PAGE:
The Giver devises a plot in which Jonas will escape to Elsewhere and the Giver will make it appear as if Jonas drowned in the river so that the search for him will be limited. In the meantime, the Giver will give Jonas memories of strength and courage to sustain him and save up his meals as Jonas's food and water supply for his journey. However, their plan is changed when Jonas learns one night that the baby, Gabriel, a "newchild" who has been staying with his family unit because of his failure to thrive "correctly" in the Nurturing Center, will be "released" the following morning. Jonas has become attached to this child — coincidentally, the baby also has the same, rare pale eyes as both Jonas and the Giver, and had been absorbing the memories Jonas received by back rubs each night — and now that Jonas knows the true meaning of "release," he has no choice but to escape as planned but, with Gabriel. And so without the memories of strength and courage promised, and without even a goodbye to the Giver, Jonas steals his father's bike and leaves with the baby to find Elsewhere, an unknown land that exists somewhere beyond the boundaries of the Communities, a place where nobody he knows has ever gone. Their escape ride is fraught with dangers of cold and hunger, as well as search planes, and the two are near death from cold and starvation when they reach the border of what Jonas believes must be Elsewhere, and using his ability to "see beyond," a gift that he does not quite understand, he knows (because of the first memory transmitted to him by The Giver) there is a sled waiting for him when he gets to the top of the hill. He and Gabriel ride the sled down the snowy hill toward a house filled with colored lights and warmth and love and a Christmas tree, and for the first time he hears something he knows must be music. The book ends abruptly and mysteriously here with these final two sentences: "Behind him, across vast distances of space and time, from the place he had left, he thought he heard music too. But perhaps it was only an echo."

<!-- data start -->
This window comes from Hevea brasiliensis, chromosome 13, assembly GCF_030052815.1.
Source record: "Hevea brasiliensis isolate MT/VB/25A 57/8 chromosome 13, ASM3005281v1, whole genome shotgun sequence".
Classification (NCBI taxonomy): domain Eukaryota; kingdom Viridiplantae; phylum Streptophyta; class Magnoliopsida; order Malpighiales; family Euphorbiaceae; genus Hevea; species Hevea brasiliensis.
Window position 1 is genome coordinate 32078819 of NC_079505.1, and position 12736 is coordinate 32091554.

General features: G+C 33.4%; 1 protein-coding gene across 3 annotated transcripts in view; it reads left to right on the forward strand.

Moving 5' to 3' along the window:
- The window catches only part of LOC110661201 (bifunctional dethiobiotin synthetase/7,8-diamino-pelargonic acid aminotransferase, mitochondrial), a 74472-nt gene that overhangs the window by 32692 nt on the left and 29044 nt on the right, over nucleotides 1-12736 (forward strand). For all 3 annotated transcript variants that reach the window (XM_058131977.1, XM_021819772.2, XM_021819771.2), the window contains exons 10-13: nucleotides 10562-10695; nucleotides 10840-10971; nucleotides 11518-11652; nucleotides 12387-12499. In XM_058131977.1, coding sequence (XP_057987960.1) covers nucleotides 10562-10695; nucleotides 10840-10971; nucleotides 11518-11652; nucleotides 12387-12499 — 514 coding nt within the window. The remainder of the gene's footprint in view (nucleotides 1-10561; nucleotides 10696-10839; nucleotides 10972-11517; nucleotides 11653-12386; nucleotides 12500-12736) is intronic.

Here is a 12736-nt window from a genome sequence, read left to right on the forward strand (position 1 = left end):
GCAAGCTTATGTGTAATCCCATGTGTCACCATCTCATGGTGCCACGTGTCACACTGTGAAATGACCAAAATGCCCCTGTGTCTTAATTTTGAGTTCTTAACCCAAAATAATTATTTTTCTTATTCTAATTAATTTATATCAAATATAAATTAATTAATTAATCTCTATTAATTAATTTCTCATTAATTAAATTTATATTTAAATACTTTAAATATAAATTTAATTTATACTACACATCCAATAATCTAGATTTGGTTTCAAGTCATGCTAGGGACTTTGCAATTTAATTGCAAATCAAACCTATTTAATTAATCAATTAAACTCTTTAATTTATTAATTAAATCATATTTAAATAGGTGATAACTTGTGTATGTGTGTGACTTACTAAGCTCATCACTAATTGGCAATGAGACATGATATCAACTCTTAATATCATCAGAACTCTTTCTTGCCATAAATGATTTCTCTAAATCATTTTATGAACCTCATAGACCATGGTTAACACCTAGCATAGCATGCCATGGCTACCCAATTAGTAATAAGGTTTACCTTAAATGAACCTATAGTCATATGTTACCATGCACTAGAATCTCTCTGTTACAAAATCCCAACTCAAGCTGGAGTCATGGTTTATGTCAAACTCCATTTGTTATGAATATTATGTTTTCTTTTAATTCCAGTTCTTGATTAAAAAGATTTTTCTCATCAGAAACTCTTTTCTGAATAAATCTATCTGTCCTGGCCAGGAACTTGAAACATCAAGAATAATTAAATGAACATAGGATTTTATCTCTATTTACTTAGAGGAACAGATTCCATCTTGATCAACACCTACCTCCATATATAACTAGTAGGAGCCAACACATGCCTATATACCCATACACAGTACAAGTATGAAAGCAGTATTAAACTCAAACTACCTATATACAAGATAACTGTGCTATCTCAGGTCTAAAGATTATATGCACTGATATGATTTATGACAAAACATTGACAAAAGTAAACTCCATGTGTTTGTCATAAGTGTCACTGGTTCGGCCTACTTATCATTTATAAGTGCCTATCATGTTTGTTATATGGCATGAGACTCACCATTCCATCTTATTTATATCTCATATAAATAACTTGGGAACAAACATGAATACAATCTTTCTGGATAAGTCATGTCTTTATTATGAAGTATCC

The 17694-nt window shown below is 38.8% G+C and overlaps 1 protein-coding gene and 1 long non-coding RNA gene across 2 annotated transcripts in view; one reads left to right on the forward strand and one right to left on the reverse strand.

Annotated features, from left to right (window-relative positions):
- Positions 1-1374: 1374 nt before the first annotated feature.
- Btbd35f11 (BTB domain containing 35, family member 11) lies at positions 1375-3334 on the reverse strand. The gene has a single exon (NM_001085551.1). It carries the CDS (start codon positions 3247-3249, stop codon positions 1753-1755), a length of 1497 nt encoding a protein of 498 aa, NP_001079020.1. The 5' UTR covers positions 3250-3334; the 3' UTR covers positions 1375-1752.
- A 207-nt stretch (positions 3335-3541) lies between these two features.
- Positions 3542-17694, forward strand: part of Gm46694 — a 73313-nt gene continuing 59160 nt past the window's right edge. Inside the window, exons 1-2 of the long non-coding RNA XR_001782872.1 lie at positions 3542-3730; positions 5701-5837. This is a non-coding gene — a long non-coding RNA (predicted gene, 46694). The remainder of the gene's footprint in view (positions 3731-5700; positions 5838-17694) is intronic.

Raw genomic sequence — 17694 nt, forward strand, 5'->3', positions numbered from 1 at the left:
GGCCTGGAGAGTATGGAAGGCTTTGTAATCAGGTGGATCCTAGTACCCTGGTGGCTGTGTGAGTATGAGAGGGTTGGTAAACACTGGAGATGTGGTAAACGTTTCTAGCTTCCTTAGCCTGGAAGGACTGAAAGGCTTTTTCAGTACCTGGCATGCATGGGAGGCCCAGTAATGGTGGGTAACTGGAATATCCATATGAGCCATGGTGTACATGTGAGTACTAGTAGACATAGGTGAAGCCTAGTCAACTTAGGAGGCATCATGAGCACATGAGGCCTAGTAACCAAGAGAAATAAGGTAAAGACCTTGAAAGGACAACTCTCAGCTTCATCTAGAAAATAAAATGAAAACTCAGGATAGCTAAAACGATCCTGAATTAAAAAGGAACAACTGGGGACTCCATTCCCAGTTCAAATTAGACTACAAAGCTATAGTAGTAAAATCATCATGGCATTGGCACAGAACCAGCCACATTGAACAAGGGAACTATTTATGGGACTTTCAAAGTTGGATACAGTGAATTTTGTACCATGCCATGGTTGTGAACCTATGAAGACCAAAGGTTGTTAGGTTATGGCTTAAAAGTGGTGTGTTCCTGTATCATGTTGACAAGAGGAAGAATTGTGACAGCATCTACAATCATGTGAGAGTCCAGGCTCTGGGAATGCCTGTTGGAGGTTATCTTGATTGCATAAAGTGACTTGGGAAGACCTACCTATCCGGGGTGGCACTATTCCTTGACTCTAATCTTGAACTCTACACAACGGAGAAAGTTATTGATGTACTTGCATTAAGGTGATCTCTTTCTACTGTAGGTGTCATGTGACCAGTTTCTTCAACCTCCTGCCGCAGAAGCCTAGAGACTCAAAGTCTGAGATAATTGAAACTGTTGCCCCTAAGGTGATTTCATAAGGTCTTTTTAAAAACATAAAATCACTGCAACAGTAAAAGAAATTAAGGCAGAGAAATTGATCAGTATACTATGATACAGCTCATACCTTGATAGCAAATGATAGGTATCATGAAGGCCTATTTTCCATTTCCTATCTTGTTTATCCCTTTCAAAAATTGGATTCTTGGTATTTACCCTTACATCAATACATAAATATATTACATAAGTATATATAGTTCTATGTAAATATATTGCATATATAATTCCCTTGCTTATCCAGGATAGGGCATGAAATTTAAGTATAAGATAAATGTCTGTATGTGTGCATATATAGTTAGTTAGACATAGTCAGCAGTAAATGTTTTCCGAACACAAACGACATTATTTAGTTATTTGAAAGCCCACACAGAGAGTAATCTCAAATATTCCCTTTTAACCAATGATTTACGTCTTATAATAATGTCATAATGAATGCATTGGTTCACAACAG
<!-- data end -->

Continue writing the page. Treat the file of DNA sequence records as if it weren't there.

- The 1994 Newbery Medal – The John Newbery award (Medal) is given by the Association for Library Serviece to Children. The award is given for the most distinguished contribution to American literature for children.
- The 1994 Regina Medal
- The 1996 William Allen White Award
- American Library Association listings for "Best Book for Young Adults", "ALA Notable Children's Book", and "100 Most Frequently Challenged Books of 1990–2000."
- A Boston Globe-Horn Book Honor Book
- Booklist Editors' Choice
- A School Library Journal Best Book of the Year
- Much of the concepts and ideas came from certain moments in Lowry's life.
- The bearded old man on the cover is Carl Nelson, a blind painter.